Congress Reaches Agreement on Stimulus Plan, With Save Our Stages Included
It's not time to have the champagne, but one of the most divided and dysfunctional conventions in US history announced on Sunday that it had finally reached an agreement to pass the overdue $ 900 billion economic agreement is to send aid to American citizens and businesses facing the U.S. government pandemic - including the Save Our Stages bill, worth roughly $ 10 billion in independent music venues that have been almost completely closed since March should be relieved.
"We can finally report what our nation has had to hear for a long time," said Senate Majority Leader Mitch McConnell, who, according to the New York Times, did more Sunday night to delay the bill than virtually anyone else. "More help is on the way."
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True to form, this congress started negotiations and hardly avoided a further closure of the government. The house is expected to close the deal on Sunday evening, with the Senate following shortly afterwards. The final votes are expected on Monday, when the bill goes to President Trump, who has barely done any presidential work since losing in the November election.
In a statement, Dayna Frank, owner and CEO of iconic First Avenue, Minneapolis and chairman of the National Independent Venue Association, said, “We are thrilled that Congress heard and provided us with a pivotal reputation for closed independent venues across the country Lifeline by including the Save Our Stages Act in the COVID-19 Relief Bill. We are also incredibly grateful that this bill provides pandemic unemployment relief that will help millions of people who lost their jobs through no fault of their own during this economic crisis. We call for these laws to be passed quickly, which will help those most in need and ensure that music lives on for generations. "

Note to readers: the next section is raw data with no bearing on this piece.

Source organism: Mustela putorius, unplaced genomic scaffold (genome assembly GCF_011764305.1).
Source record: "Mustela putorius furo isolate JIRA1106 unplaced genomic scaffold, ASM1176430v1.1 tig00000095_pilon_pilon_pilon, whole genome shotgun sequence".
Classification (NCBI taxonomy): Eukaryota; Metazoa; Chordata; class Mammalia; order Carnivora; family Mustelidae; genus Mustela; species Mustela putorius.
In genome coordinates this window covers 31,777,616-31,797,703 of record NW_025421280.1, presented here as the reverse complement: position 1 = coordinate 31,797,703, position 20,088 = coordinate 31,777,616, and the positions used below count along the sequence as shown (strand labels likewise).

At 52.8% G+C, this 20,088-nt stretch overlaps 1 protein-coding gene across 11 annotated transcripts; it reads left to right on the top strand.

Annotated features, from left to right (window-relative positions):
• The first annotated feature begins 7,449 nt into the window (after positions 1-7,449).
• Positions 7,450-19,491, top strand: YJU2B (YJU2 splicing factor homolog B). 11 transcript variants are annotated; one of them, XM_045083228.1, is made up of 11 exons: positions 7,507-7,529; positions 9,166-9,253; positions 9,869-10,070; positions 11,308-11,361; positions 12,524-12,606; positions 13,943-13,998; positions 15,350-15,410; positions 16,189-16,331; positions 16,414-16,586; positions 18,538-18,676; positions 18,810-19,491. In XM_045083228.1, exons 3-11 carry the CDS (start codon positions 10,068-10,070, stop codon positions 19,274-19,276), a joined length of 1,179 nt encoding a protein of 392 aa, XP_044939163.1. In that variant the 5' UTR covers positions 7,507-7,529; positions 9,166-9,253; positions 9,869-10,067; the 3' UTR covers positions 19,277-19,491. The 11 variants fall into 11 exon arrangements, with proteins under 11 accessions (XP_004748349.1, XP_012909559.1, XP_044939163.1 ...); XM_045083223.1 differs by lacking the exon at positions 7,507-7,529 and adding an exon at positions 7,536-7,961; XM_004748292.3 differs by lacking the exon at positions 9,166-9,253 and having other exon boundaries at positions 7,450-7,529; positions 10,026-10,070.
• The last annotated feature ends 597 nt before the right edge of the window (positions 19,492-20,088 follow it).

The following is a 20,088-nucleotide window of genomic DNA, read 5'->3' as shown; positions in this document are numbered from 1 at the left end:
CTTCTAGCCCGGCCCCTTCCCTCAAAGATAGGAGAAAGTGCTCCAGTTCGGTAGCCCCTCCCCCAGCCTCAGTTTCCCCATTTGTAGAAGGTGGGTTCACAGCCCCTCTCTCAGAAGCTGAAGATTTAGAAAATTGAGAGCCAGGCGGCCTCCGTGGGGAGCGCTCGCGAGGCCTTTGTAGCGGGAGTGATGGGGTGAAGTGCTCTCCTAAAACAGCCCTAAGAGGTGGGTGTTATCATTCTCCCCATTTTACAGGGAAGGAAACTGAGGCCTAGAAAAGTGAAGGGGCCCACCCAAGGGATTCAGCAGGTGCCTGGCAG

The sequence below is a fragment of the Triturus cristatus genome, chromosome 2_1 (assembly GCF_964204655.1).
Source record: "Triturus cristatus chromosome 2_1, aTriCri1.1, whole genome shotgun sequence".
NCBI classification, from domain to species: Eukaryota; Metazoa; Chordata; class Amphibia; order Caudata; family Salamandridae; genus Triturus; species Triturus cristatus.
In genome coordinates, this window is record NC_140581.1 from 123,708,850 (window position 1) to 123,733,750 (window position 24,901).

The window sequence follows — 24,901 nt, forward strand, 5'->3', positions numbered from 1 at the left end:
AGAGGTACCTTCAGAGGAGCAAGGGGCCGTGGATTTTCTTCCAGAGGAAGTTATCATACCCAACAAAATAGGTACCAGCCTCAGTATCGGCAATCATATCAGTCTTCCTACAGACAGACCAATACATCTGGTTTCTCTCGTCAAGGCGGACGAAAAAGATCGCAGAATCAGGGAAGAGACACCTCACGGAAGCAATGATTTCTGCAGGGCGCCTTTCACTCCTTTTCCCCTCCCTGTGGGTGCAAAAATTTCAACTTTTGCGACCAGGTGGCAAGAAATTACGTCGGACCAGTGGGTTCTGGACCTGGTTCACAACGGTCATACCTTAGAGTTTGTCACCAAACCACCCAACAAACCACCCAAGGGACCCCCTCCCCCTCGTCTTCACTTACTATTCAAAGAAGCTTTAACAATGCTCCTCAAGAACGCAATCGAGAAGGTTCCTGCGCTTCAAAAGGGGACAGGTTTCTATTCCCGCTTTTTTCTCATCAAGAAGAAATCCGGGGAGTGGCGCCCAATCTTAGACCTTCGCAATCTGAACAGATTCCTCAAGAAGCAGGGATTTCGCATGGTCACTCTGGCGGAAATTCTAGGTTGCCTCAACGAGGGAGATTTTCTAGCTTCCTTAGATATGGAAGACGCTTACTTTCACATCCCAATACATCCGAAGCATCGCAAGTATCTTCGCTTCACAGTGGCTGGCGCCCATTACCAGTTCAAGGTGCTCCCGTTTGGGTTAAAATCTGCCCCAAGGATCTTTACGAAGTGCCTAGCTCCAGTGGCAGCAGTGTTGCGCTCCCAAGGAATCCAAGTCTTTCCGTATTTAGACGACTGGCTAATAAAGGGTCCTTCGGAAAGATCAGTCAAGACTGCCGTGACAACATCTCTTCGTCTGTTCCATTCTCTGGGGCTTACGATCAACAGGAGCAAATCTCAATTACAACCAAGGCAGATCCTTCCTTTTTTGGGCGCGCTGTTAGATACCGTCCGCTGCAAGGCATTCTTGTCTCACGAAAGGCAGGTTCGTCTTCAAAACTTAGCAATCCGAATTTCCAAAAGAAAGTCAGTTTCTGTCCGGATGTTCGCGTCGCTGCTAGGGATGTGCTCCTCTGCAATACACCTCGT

In a two-hour hearing on Tuesday morning, representatives of the concert industry, which has been plagued by the shutdown of the pandemic, passionately and convincingly pleaded for federal aid in front of the US Senate. The Save Our Stages bill was supported in the Senate by Amy Klobuchar (D-Mn.) And John Cornyn (R-Tx.).
"We are here in front of you with our hats in hand," said witness Michael Strickland, owner of the Bandit Lites lighting company in Knoxville, TN.
"Please don't let the music die," said Adam Hartke, who owns two independent venues in Wichita, KS. "Please save our stages."
Several stats circulated by NIVA over the past few months have aired, including the fact that 90% of the country's independent venues close within weeks without government assistance. and that musicians on average get between 70% and 90% of their income from live performances that have practically no longer existed since mid-March. Witnesses and senators also pointed to the economic activity related to concert halls, noting that studies have shown that every dollar spent at a venue generates $ 12 in revenue for surrounding or affiliated businesses.
Several subjects emerged during the hearing, during which witnesses and senators took turns speaking. Most noticeably, the PPP aid that venues and other companies received in March was largely depleted by June and that payroll is just one of the rapidly growing "core" costs venues face are.
David Fay, President / CEO of the Bushnell Center in Hartford, CT, spoke of the economic hardship that inner cities will face when venues close. He said the past few months in Hartford have felt like "a pandemic jump in time, it's a 1960s ghost town" and spoke of the hard work that has been done to revitalize downtown centers. "It is an existential threat not only to our industry, but also to the companies around it."
More information about the hearing and more information about Save Our Stages can be found here.
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